Sunday, November 13, 2011

What Will the ECB Do?

Many observers believe that the only way out for the Eurozone is for the European Central Bank to become a lender of last resort. Jean Quatremer quotes Marco Kranjec of Slovenia, a member of the ECB Board of Governors, saying that bank is "flexible" and will go "as far as necessary." He does not, however, quote Bundesbank president Jens Weidmann, also a member of the BoG of the ECB, who warns that the bank absolutely must not become a lender of last resort: it's not only wrong, it's illegal, Weidmann says. And Mario Draghi, the new head of the ECB, says that the LOLR role is "not the bank's job."So we have an impasse, with time running out.

For those who like their doom and gloom leavened with math, here are some numbers.

1 comment:

Mitch Guthman said...

Jens Weidmann must be either blind or insane. If Weidmann’s view prevails then time has already run out for the Eurozone and there is nothing more to be done. The Euro cannot survive without a fully functional central bank. All the countries of the Eurozone, except Germany and France, have now been reduced to third-world status but they are ultimately in no less danger of economic collapse than is the rest of Europe.

Once it becomes clear that the ECB won't perform as a normal central bank, then the runs will be on and all the countries of the Eurozone will be squeezed hard. I believe there is a very high likelihood of defaults by many countries including Greece and Italy in the near future because they have debt to roll over soon. Spain and Ireland will soon follow. France will be in danger, too, but somewhat less because its debt is somewhat longer term (But, in the end, the fact that France has borrowed in a foreign currency will probably doom it in the long run unless it can find a way to exit the Euro and soon).

In the intermediate term, Germany, the engine of the European economy, will also be in danger. Austerity in Eurozone markets (which are big consumers of German goods) means drastically reduced German exports and it is highly unlikely that China will be able or willing to take up the slack. The natural response for Germany will be austerity. The reduction in export demand due to austerity measures elsewhere in Europe will combine with the reduction in domestic German demand. This downward economic spiral will result in severe pressure on German debt because it is denominated is what is essentially a foreign currency. I think it’s a real possibility that there will be a total economic collapse in Germany within a decade.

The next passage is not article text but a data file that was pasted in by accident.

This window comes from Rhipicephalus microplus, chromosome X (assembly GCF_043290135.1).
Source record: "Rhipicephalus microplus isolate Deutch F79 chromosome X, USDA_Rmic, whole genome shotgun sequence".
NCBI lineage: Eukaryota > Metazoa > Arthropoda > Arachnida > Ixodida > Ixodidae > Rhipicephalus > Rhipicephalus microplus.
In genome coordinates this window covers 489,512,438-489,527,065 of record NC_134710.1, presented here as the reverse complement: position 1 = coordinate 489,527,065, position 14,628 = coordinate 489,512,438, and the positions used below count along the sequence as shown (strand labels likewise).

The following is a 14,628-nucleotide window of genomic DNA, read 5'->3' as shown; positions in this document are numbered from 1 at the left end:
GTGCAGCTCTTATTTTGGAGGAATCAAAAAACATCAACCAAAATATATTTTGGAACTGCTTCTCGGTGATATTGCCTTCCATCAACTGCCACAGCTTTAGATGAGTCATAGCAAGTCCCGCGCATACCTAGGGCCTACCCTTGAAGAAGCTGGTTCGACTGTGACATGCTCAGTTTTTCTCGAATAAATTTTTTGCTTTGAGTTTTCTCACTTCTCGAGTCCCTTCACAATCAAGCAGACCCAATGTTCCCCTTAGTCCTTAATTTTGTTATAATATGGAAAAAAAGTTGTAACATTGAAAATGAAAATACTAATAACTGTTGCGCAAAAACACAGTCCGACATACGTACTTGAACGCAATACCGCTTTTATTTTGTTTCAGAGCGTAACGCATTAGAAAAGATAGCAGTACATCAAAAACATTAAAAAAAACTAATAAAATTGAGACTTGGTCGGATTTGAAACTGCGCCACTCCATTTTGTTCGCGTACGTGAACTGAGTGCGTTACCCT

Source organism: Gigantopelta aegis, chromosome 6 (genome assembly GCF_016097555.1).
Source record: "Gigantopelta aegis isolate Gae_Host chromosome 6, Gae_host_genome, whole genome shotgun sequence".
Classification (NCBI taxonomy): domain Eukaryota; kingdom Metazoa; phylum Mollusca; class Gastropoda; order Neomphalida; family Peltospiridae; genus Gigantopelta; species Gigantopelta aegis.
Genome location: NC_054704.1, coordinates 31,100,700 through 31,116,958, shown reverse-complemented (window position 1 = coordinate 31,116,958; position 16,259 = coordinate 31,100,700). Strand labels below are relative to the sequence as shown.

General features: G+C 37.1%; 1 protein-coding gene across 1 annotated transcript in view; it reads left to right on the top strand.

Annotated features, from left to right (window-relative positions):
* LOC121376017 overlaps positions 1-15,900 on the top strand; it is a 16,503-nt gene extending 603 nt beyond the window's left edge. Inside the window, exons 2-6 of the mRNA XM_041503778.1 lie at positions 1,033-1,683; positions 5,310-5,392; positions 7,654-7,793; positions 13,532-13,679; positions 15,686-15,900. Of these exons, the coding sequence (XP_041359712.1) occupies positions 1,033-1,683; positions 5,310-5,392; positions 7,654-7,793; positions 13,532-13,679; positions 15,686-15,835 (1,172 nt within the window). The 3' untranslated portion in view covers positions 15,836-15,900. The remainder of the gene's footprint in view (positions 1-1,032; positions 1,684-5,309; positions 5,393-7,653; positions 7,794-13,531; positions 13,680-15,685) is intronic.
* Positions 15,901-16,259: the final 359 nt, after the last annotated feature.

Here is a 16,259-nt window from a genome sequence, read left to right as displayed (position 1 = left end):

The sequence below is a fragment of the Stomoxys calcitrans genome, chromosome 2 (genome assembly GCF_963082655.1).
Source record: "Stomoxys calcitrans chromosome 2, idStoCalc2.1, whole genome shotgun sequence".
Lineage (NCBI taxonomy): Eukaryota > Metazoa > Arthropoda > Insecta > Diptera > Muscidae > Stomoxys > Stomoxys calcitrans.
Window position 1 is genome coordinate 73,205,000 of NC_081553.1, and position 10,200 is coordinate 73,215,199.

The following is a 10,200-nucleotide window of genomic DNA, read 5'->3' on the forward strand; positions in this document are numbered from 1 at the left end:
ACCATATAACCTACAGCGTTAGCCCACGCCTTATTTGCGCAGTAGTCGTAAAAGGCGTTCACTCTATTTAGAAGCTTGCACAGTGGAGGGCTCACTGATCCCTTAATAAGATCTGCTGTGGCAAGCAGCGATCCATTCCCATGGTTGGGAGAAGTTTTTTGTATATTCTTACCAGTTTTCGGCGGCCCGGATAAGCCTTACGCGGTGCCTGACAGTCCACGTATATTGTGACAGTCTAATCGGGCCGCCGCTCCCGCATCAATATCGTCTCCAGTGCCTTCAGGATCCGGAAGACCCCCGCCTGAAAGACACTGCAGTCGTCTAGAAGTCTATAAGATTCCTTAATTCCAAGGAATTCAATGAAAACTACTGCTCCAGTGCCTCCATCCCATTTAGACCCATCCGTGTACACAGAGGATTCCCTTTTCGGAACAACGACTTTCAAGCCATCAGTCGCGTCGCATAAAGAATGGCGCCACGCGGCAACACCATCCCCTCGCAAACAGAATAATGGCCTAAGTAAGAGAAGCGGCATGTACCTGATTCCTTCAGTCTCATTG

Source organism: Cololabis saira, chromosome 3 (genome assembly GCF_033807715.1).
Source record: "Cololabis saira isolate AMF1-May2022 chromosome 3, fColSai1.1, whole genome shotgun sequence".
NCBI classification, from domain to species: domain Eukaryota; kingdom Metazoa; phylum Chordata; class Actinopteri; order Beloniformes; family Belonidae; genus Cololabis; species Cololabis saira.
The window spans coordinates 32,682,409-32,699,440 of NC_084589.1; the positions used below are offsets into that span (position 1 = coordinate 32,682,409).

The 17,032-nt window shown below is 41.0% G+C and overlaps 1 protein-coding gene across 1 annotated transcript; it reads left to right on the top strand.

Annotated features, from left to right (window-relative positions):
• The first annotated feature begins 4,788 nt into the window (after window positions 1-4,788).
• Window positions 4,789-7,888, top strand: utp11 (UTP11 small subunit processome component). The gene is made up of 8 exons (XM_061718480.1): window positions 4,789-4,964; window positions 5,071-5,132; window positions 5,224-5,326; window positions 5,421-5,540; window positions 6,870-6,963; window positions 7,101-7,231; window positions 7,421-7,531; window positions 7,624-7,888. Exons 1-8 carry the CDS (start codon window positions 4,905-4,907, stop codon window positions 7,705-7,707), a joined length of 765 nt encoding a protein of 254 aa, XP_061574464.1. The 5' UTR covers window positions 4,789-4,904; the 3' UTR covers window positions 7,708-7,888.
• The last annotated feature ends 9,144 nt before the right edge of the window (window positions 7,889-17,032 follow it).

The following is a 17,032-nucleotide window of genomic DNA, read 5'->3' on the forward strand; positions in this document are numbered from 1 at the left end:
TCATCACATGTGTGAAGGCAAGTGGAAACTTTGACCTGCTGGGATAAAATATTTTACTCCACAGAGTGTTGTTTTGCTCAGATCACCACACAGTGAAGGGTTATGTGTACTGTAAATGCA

I believe that the downward economic spiral of the austerity “death cult” guarantees that there will be little (or even negative) economic growth in Europe for several years at a minimum or perhaps even decades. And that’s if we’re lucky.

The fact that all of Europe has chosen to adopt a currency over which it has ceded all control to a handful of bankers who are obsessively focused on keeping inflation below 2% will certainly magnify the problems of Europe's weak economies (just as austerity is likely to put them into a sort of death spiral). Something akin to the Great Depression is now a real possibility. If the ECB does not act, and soon, then Europe is totally screwed.